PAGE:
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  5. "かのじょの本はちょっと長いです。"

"かのじょの本はちょっと長いです。"

Translation:Her book is a little long.

June 22, 2017

37 Comments


https://www.duolingo.com/profile/Samuelmiscik

Maybe this can be useful for some of you

中 (naka) - Middle, Inside ⚫️ 外 (soto) - Outside ⚫️ の間に (noaidani) - between ⚫️ の前に (nomaeni) - in front of ⚫️ の後る (nooshiro) - behind ⚫️ となり - next to ⚫️

左 (hidari) - LEFT ⚫️ 右 (migi) - RIGHT ⚫️

小 (ko) ⚫️ 小 さい (chiisai) - small ⚫️ 大 (dai) ⚫️ 大 きい (ooki) - big ⚫️
ふるい - old ⚫️ あたらしい - new ⚫️

長い (nagai) - long ⚫️
短い (mijikai) - short ⚫️

たくさん - A lot of ⚫️ ちょっと - A little bit ⚫️

本だな - bookshelf ⚫️ れいぞうこ - fridge ⚫️


https://www.duolingo.com/profile/RichieRom

The fact that you went out of your way to make this for everyone...

どうもありがとうございまず!


https://www.duolingo.com/profile/JonathanParent

Thank you, very helpful! You're just missing ひくい - low


https://www.duolingo.com/profile/Anonk1

Whats the different between tonari and yoko?


https://www.duolingo.com/profile/JaelahNoori

Tonari (隣): "next to", "next door", "neighboring". Used to refer to the nearest object of the same type, regardless of whether the actual distance is near or far.

Yoko (横): Things that are right next to each other, regardless of type.

Soba (側): "around" or "close by" in distance, not necessarily next to each other. Can only be used for physical position.

Chikaku (近く) or Chikai (近い, adj. form): "near by" but not literally, unlike soba.


https://www.duolingo.com/profile/moonclay

Does nagai work for physical length too? Or is it just temporal/metaphorical


https://www.duolingo.com/profile/AaronRoy9

It works for both. For example, you can say 彼女の髪は長い。 For her hair is long.


https://www.duolingo.com/profile/NathanSpau4

So yes for "ashi ga nagai desu ne" or "(your, her, etc.) legs are long aren't they. (believe it or not, you will hear this quite often in Japan). nagai can be used for physical attributes, but height is segatakai (takai = tall).


https://www.duolingo.com/profile/Lindilme1

A little long for... What exactly? :D


https://www.duolingo.com/profile/AlannaD396

As in too many pages. It takes too long to read it


https://www.duolingo.com/profile/FMAiscool

This whole time I was thinking the book itself has a long length, but I suppose that's possible as well.


https://www.duolingo.com/profile/JeanGamboa4

"a little long" seems an weird way to put things. Is it normal in Japanese to say something is "a little long" (as well as this terms are somehow contradictory to each other)?


https://www.duolingo.com/profile/chetlin

ちょっと can be translated like "slightly" or something similar too. If you're asking about the English construction "a little long" where "little" and "long" seem opposite, this sounds very normal in English. You can also say things like "This chair is a little big" or "a little small".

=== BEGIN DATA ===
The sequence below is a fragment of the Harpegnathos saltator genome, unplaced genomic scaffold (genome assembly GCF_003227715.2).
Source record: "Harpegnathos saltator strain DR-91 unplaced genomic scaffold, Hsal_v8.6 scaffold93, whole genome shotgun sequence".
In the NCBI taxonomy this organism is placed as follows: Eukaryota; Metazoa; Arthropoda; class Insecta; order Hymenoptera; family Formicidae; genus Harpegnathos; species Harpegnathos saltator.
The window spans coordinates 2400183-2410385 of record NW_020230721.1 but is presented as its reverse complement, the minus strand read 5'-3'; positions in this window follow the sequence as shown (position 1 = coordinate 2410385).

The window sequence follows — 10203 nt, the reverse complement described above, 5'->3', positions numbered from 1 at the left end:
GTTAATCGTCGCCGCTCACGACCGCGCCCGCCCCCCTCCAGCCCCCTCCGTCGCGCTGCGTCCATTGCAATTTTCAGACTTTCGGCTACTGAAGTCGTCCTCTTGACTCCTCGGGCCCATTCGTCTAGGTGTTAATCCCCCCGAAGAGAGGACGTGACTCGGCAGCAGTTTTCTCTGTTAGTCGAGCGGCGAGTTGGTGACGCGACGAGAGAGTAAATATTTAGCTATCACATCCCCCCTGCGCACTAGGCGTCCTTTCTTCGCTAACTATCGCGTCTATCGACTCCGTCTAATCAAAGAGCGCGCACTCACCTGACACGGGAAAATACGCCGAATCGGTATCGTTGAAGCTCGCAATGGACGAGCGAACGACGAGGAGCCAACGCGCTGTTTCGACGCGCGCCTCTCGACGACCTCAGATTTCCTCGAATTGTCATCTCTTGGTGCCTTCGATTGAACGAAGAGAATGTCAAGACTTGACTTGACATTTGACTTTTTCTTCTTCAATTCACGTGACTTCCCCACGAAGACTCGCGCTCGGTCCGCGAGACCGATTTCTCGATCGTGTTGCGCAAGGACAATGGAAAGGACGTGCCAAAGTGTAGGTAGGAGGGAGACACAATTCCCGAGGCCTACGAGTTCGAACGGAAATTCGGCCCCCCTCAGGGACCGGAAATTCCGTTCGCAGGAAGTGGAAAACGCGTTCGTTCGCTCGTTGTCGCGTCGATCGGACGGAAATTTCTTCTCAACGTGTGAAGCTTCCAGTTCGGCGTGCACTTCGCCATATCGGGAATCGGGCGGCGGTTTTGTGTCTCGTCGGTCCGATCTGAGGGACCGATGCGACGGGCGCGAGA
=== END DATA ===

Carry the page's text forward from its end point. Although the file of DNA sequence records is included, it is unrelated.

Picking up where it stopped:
https://www.duolingo.com/profile/afmohdno

Quite long should be fine though


https://www.duolingo.com/profile/LukeGompertz

'Quite' can mean opposite things depending on the variety of English. Eg: "It is long." "Quite." means it's very long.


https://www.duolingo.com/profile/HierophantWeen

Note: "chotto" is also sometimes used as "very". It depends on how you say it and based on the context.


https://www.duolingo.com/profile/Leliel5

明日はちょっといそがしいです。would be a polite(ish?) way of saying that i'm too busy tomorrow for whatever it is you suggested.


https://www.duolingo.com/profile/SamuelDres1

The same way it would be used in english "That's a little much" means "youve overdone it"


https://www.duolingo.com/profile/DavidKames

Yes, but that still does not mean "very"


https://www.duolingo.com/profile/V2Blast

Agreed. ちょっと never literally means "very", though it's often used by Japanese people to express discomfort/dissatisfaction without being overtly rude. Sometimes they won't even include the adjective, simply stating 「それはちょっと…」and trailing off.


https://www.duolingo.com/profile/RuthmZabala

彼女の本はちょっと長いです。


https://www.duolingo.com/profile/mancadu

In 彼女の本, does the phrase refer to a book that a woman happens to own, or does it refer to a book that the woman authors? I'm guessing the former, but then how would one say the latter?


https://www.duolingo.com/profile/Jeremy_Zgierski

This girl's book is a bit long?


https://www.duolingo.com/profile/angelstar.S2

"her book is kind of long" should work, no?


https://www.duolingo.com/profile/V2Blast

"Kind of" is a bit too vague a translation; it could mean a little or a significant amount.


https://www.duolingo.com/profile/saliast

Book is vs books are... Hrm


https://www.duolingo.com/profile/V2Blast

Either should work, as long as the subject and verb match.


https://www.duolingo.com/profile/Netsrak69

shouldn't "Her book is quite long." actually be a reasonable answer, in this context?


https://www.duolingo.com/profile/V2Blast

"Quite" means something different from "a little/a bit".


https://www.duolingo.com/profile/Leliel5

That actually depends what the context is.. Unfortunately in these exercises the the context is missing. It's certainly not impossible for it to mean that, but a more common translation would be the expected one.


https://www.duolingo.com/profile/PeterWatanabe

Plural answer "her books are a little long" should also be accepted. It is a more usual thing to say and the sentence doesn't provide enough information to rule out that this is a general statement about her books.


https://www.duolingo.com/profile/NgYeowChon2

what is different between 少し , ちょっと,ちいさい? any sentences different use? or same?


https://www.duolingo.com/profile/RussellHip

I may get this wrong but is "かのじょ" also means girlfriend?


https://www.duolingo.com/profile/RussellHip

I keep affiliating かのじょ with girlfriend. How do you say girlfriend in Japanese?


https://www.duolingo.com/profile/69wQcO

Yo duo added sliding transitions

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